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Obituary: Stuart Bladon – prolific and influential motoring writer

ONE of the country’s most prolific and widely read writers, journalist and author Stuart Bladon of Milford, has died at the age of 89.

John Stuart Murray Bladon spent a lifetime passing on his immense knowledge gained while seeing the world with his hands at the wheel of a multitude of machines throughout the peak of the age of the internal combustion engine’s mobility revolution.

He was one of the longest serving members of the Guild of Motoring Writers. Its current chair, Richard Aucock, described him as a “unique, charming and peerless motoring writer”.

Stuart in his Rolls-Royce
Stuart in his Rolls-Royce

Guild officer Andrew Charman said: “Stuart was elected to the guild in 1965 before we even had a numbering system for members. After this was introduced he remained proud to carry the membership number 1.

“He was without doubt one of the characters of the guild and served as chair in 1977.”

Stuart’s son Bruce told the Guild: “Stuart Bladon was a motoring journalist who devoted his life to an enthusiasm for cars.”

He added: “He had had a heart condition since 2005 and had also become hard of hearing. However, he remained alert and able right until the end. On the afternoon of his last day he drove his Audi A3 convertible over 60 miles, in sub-zero conditions, without complaint or incident.”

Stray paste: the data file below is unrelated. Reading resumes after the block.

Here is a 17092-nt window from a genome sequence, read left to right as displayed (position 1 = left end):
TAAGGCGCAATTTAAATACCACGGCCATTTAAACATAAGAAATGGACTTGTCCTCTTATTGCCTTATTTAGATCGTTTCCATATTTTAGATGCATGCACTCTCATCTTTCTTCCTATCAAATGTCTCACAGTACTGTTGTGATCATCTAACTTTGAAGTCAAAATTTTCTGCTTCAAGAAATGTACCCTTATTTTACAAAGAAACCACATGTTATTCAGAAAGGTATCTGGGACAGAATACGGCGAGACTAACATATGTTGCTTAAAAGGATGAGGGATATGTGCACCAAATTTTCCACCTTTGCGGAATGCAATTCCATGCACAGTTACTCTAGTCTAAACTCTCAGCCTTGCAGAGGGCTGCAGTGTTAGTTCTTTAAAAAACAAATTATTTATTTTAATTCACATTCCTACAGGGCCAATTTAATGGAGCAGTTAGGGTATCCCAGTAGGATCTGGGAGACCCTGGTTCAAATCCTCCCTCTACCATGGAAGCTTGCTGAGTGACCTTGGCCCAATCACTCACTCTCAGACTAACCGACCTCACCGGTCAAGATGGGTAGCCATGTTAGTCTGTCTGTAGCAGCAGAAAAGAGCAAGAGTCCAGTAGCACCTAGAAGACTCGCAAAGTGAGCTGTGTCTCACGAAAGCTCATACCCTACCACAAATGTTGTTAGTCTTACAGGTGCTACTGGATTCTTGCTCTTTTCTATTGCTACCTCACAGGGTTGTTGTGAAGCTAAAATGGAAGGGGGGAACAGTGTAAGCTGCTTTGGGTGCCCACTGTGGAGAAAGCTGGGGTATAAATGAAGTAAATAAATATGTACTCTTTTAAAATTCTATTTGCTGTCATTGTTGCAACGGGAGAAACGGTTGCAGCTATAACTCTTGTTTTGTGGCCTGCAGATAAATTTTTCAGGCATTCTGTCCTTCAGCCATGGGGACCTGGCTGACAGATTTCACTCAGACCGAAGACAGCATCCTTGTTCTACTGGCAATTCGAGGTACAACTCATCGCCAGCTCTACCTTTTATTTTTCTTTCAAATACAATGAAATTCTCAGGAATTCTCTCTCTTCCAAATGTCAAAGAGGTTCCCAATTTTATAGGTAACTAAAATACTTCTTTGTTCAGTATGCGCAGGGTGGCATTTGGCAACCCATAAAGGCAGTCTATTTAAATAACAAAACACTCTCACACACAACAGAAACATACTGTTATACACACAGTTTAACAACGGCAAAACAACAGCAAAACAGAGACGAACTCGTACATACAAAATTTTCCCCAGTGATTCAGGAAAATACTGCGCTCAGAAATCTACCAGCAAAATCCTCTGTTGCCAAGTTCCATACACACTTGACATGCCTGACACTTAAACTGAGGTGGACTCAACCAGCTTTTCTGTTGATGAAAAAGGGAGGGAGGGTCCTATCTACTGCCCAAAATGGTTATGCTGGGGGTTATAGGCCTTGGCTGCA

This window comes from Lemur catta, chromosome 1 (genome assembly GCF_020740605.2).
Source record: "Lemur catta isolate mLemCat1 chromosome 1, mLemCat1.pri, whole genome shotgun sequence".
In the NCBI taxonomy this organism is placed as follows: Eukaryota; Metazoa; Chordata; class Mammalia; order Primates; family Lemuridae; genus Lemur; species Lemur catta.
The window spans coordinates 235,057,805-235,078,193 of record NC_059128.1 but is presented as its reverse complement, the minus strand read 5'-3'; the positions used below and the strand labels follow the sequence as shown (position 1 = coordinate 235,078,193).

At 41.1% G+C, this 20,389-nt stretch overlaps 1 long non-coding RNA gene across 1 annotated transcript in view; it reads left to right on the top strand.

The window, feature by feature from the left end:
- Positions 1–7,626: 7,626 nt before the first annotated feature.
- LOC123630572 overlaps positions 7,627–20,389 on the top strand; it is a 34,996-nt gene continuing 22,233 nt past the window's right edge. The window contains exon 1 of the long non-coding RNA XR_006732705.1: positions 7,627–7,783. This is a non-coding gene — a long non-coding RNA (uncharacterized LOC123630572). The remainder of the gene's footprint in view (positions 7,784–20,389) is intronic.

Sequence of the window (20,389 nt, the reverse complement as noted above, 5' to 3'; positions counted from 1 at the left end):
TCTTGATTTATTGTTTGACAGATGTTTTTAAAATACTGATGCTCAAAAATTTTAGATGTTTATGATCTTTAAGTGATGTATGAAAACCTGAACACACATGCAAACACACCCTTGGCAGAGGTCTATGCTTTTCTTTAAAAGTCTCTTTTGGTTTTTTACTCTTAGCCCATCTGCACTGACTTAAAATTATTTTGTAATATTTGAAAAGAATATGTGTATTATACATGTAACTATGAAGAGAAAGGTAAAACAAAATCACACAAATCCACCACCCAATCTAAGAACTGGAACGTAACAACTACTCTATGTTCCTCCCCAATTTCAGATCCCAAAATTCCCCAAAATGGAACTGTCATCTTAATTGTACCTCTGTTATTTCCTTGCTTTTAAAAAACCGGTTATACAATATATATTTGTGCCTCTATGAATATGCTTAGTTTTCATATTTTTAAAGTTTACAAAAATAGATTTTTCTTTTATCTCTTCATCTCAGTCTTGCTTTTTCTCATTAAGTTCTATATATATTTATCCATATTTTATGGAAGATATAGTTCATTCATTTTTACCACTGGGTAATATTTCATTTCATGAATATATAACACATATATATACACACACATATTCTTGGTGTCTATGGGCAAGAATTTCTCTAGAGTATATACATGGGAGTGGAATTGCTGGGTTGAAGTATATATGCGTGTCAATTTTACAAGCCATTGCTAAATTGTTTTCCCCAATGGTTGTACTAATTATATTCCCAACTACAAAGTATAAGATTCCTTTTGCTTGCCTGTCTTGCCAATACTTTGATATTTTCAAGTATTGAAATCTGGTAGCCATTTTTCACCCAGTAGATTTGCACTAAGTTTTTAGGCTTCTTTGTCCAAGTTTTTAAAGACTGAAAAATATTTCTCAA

Stuart’s journalism career began in 1955 when, following National Service and education at Malvern College and Kings University College, London, he joined the authoritative The Autocar magazine.

From then to 1981 as deputy editor, he conducted countless road tests in the UK and abroad – his findings influencing the car buying market.

Bruce said: “In those days The Autocar would test most production cars, including acceleration times, braking performance and top speed.”

Highlights of this quest for speed included the Jaguar E-Type which, when launched in 1962, claimed to be the first 150mph production car.

Stuart was sent to Belgium to test the car “with clear instructions not to come back until they had achieved 150mph”.

Perhaps the test he remembered most was the Lamborghini Miura, in Italy, one of the most revolutionary cars ever – the first mid-engined supercar. For many years the 172mph top speed was the official record at Autocar.

In 1981 Stuart left Autocar and set up business as a freelance motoring writer. His career continued unabated and he continued to test cars for many years, publishing articles right up until recent months.

He also published many books. For many years he was the editor of the Observer Book of Cars. Other titles included BMW, Range Rover Companion, Tackle Car Maintenance, and Great Marques.

In 2015 he published his autobiography, No Speed Limit, 60 years of Road Testing Classic Cars, in which he documented many of the adventures of these tests. In self-effacing style, each chapter is devoted to a different car rather than documenting the passages of Stuart’s life.

Outside the Guild of Motoring Writers he was also active in many other groups, notably the Caravan Writers Guild as he was a keen caravanner.

In 2009, on the spur of the moment he bought a 1979 Rolls-Royce Corniche convertible. This led him to join the Wessex Section of the Rolls Royce Enthusiasts Club and he went on to edit the section’s magazine, Torque.

He was also a founder member of the Southern Group of motoring writers.

Current Southern Group chair and Guild member Ian Robertson said of Stuart: “Stuart will be remembered for his tenacity, his passion and his loyalty and will be greatly missed by everyone that knew him well within the Southern Group.”

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